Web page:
The 167 usable datasets represent a response rate of 32% of all potential participants and 39% of targeted individuals. Response rates were higher among OT (43%) than PT (21%) students (see Tables 1 and 2). The mean difference in age between programs was 1.24 years (95% confidence interval =[−0.09, 2.57]) and was not significant. The proportion of female respondents in each program was not significantly different (χ2=1.50, df=1, P=0.221) nor was the distribution of respondents by graduation year (χ2=0.525, df=2, P=0.769). The female response rate was slightly higher in OT than PT, although not significantly, and both were comparable to Canadian employment ratios for each profession.
Table 1 Participant demographics reporting mean ± SD or frequency (percentage of responses)
Table 2 Participant response rates by number (percentage of potential respondents)
Primary analysis: overall perceptions of SP use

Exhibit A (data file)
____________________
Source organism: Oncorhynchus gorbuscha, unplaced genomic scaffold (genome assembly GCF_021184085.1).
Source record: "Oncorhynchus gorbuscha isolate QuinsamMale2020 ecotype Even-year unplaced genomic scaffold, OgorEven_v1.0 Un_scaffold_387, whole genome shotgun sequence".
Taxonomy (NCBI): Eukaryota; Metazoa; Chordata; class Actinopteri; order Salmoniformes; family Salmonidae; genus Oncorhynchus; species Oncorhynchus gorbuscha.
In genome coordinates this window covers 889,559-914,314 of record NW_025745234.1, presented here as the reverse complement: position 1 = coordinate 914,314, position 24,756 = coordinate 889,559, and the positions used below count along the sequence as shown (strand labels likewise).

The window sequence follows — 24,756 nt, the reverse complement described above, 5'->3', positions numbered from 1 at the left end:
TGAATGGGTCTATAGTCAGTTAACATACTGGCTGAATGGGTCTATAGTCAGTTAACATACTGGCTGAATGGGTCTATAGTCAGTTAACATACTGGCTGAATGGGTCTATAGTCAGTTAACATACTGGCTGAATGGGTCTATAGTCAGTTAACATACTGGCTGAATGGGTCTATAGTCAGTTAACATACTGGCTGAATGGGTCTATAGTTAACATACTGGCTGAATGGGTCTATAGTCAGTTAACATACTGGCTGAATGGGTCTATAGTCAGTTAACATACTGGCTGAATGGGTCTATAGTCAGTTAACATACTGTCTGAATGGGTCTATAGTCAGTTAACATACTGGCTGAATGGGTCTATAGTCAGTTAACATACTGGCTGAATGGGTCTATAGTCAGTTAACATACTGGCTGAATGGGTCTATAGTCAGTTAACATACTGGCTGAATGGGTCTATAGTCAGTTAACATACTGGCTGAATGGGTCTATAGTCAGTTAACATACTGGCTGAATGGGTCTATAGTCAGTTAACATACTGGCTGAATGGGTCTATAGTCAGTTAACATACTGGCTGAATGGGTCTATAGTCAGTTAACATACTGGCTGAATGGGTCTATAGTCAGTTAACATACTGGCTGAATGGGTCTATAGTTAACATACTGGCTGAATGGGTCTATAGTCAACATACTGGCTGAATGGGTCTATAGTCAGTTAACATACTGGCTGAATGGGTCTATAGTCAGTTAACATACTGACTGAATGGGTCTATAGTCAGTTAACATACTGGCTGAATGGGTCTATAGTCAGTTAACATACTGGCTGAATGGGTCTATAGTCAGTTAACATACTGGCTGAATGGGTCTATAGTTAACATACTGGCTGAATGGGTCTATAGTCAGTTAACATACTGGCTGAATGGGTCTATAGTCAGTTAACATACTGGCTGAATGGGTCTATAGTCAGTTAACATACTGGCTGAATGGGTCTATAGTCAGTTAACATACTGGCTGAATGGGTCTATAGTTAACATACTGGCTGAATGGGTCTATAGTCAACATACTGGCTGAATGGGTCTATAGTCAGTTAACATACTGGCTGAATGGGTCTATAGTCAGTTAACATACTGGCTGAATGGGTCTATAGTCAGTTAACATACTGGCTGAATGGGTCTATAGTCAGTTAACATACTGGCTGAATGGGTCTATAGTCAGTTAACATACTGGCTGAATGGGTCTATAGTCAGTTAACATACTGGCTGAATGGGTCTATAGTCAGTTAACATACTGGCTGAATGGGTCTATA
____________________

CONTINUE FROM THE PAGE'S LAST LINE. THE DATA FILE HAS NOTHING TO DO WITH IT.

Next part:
Participant ratings for each of the four content areas are summarized in the box plot in Figure 2, and mean scores are reported in Table 3. Median scores were slightly higher than means in all four areas, with a negative skewing due to the longer whiskers in the negative direction and several low outliers. For all respondents (N=167), there was a significant difference in mean rating between content areas (F=48.9, df=3, P=0.000); post hoc analysis identified differences between all categories except Feedback and Examination.
Figure 2 Box plot of participant survey ratings.